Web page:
Right after the Civil War, there was something called the myth of the “Lost Cause.” It was pioneered by Edward A. Pollard, A Richmond journalist who wrote a history of the war in 1866, called (can you guess?) The Lost Cause. Basically, the book says that the Confederacy was a glorious agrarian state, and was defended by the best armies in American history. Pollard argues that the Armies of the Confederacy were more motivated, they fought better, they were led by better officers, and they were fighting for a noble and glorious cause (the defense of the antebellum south). Many historians, especially in the late 19th and early 20th centuries, repeated this myth and rebuilt it into its modern, “acceptable” form. Basically, they repeated it so often, and so loudly, that the “Lost Cause” became accepted as truth. Men like Douglas Southall Freeman, and even Ken Burns, have been influenced by the “Lost Cause” mythos. More recent historians have moved away from the “Lost Cause” myth, but the myth is still incredibly powerful, especially in conservative and southern circles, where the myth is undergoing yet another reinvention.
Were the South’s generals really better? Well that depends.
Robert E. Lee was repeatedly able to produce battlefield successes; hes called the American Napoleon for good reason! But he also failed strategically, by wasting the South’s precious manpower in offensive battles that cost the Confederacy more than it gained.
And on the other hand, Ulysses Grant maximized the Union’s advantage, especially in the Overland Campaign, by using multiple armies to attack the Confederacy all along its border. This strategy prevented the Confederates from reinforcing one area after another, as they had done in 1863, and it also stretched the CSA’s manpower to its very limits. So, there, you could say that Grant better adapted his strategy to the unique strengths and weaknesses of the resources at his disposal. In addition, he waged a spectacular series of campaigns, first in Mississippi against Vicksburg, then later against Lee in Northern Virginia, which achieved remarkable battlefield success.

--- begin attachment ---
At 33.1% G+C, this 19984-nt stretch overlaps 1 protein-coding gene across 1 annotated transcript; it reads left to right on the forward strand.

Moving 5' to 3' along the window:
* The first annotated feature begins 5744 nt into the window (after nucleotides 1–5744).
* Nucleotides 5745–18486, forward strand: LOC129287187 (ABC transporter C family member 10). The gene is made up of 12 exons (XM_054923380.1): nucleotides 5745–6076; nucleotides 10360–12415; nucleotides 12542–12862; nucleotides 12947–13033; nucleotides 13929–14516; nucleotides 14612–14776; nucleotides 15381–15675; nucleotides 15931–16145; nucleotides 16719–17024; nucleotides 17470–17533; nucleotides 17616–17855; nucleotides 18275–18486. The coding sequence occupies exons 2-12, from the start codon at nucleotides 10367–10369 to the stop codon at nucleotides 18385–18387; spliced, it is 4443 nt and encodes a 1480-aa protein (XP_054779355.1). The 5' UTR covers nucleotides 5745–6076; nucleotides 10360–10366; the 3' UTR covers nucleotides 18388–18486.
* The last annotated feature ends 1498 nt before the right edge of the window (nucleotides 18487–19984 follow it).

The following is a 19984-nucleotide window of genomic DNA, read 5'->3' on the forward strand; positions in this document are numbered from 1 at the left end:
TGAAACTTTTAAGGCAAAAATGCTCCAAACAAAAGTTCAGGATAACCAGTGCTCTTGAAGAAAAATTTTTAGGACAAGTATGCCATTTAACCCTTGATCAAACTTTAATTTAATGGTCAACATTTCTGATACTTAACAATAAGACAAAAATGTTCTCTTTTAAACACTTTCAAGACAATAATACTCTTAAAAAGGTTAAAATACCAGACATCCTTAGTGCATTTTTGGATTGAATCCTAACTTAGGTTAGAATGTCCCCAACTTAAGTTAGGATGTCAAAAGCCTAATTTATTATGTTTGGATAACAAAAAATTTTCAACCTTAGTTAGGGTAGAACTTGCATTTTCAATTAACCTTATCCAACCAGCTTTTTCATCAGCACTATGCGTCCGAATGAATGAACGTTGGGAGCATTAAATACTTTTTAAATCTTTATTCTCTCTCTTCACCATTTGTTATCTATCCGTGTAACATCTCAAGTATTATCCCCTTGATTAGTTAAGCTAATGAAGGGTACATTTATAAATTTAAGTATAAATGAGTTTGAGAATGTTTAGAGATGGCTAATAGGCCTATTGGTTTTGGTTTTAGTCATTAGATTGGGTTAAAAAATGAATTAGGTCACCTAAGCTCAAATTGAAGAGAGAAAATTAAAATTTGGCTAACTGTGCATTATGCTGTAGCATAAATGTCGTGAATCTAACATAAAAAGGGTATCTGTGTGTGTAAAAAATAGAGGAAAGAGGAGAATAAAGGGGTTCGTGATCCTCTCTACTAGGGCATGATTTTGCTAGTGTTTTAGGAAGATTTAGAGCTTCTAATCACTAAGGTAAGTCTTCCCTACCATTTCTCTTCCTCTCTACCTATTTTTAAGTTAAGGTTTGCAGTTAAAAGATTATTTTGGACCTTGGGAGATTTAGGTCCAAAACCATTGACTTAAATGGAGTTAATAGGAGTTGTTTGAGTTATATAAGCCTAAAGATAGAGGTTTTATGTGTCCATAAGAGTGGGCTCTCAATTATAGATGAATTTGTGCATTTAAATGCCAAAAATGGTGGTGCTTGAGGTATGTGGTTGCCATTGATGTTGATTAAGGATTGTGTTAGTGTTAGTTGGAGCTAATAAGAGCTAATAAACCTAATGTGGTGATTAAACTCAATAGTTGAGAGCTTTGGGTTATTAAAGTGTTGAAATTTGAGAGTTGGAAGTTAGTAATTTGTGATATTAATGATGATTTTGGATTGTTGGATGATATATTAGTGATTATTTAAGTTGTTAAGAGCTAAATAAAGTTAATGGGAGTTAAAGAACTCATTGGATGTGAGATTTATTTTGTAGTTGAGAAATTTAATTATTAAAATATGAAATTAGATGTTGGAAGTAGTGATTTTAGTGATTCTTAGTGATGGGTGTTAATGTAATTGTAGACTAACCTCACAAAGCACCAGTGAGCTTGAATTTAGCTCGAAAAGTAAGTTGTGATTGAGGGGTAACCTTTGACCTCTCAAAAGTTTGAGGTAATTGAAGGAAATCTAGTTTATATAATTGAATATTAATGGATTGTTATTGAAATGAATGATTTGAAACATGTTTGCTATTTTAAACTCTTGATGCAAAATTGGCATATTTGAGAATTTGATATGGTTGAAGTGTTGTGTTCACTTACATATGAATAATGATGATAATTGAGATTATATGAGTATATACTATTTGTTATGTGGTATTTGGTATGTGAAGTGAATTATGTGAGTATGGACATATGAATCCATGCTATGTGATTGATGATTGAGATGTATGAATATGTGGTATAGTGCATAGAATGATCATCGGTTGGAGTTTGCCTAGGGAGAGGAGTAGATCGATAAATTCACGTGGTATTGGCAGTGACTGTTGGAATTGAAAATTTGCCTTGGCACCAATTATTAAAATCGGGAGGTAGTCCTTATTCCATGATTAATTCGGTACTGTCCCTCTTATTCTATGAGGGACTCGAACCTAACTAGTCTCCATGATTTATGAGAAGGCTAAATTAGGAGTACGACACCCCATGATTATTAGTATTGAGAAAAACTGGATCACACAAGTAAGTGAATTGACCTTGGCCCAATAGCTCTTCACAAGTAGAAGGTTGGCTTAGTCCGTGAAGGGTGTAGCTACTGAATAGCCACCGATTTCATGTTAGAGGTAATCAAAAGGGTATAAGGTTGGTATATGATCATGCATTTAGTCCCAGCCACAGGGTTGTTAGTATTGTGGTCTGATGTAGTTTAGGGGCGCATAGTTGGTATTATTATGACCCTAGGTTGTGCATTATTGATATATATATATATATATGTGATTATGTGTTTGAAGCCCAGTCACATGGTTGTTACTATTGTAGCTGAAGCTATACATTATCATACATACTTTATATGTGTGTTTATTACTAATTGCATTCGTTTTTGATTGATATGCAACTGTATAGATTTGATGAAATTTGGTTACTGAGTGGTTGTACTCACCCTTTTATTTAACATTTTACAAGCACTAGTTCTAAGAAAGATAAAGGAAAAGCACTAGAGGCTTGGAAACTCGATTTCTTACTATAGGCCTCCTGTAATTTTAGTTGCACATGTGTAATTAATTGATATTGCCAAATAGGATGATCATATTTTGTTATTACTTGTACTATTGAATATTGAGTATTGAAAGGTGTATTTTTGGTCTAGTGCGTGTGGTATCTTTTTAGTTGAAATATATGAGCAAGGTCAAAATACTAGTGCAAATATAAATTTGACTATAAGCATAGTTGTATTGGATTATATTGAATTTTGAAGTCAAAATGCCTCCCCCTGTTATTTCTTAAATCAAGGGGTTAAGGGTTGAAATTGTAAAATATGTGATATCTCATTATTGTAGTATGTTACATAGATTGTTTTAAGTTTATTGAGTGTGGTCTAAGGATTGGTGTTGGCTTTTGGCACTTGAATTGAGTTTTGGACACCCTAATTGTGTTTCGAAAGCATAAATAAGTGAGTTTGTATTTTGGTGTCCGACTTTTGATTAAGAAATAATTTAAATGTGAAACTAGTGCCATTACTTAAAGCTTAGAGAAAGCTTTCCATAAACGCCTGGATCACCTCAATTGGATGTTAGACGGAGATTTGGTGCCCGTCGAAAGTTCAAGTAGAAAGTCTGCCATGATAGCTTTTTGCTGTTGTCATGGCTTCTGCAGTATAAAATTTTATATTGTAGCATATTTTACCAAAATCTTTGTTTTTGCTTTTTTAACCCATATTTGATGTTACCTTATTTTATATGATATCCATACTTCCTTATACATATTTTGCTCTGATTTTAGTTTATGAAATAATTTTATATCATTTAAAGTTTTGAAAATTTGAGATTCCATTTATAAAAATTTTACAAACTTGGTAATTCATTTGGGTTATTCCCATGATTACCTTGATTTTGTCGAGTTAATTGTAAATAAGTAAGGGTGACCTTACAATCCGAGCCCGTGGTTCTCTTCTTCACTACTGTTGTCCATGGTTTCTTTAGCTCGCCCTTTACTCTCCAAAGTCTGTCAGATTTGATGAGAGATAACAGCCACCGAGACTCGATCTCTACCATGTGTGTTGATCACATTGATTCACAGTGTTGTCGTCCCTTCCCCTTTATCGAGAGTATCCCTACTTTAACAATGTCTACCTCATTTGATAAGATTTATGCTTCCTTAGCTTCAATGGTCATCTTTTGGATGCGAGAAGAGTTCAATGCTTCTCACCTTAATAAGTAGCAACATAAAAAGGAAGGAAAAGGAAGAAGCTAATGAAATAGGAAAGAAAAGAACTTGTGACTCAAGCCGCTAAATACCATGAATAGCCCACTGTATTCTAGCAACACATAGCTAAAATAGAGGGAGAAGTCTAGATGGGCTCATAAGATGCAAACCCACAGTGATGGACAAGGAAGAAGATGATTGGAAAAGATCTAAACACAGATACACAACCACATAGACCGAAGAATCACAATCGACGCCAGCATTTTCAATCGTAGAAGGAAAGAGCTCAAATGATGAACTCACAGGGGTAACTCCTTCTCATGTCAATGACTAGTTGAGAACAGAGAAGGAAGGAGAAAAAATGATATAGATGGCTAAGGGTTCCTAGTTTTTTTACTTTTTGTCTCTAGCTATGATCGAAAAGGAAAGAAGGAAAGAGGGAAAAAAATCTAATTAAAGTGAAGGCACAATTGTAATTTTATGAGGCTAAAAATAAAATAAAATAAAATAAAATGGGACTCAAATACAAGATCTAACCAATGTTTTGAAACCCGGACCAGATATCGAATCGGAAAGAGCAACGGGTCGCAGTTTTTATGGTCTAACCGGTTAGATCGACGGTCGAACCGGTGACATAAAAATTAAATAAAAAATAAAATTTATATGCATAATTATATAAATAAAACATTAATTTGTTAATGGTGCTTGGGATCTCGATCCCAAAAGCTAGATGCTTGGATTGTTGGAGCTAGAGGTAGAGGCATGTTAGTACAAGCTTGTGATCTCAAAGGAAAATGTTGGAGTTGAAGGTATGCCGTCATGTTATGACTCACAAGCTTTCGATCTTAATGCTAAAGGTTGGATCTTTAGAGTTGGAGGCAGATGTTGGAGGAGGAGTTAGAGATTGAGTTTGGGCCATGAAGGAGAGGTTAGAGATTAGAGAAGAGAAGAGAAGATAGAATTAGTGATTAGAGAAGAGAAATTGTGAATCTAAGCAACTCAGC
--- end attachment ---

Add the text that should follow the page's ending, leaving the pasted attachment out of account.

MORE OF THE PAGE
What held Grant back, and what held both the Confederacy and the Union back throughout the war, was the state of professionalism in the wartime armies. Many of the Generals who fought in the American Civil War, on both sides, really weren’t generals at all. Lee was a Colonel before the war, Grant was a washed up Captain, Winfield Scott Hancock was a quartermaster, Sherman was a Colonel at First Bull Run, etc. Nobody really had the command experience required to maneuver large forces either strategically, or tactically. Unlike in Europe, where generals learnt how to be generals for decades before a war put their training to the test, in America, these men had to learn on the job. What that meant was that those with natural talent, like Lee, Grant, and Sherman, floated to the top, while everyone else made a mockery of warfighting. And when a commander would be wounded, or worse promoted, their subordinates would have to come up to fill the gap, regardless of skill or training. The Armies needed officers, and it was too late to shove a new batch through West-Point to make a general staff.
Thats why we often look at the Union Army, especially the Army of the Potomac under Hooker and Burnside, and snicker. They look so dumb, and these men were give command of an army. But really, I think if you look at what was going on in the Western theatre, and if you look at the Corps commanders of the Army of Northern Virginia, Grant and Lee were the exceptions, not the rule. They were the cream that rose to the top. Even men like Longstreet and “Stonewall” Jackson had major problems with commanding their forces in the field, Longstreet did poorly without Lee’s supervision, and Jackson did so with it.
So I think thats the real issue with Generalship in the Civil War. The South was fortunate to have found Lee so early on, while Grant was a gem that had to be dug out of the rough.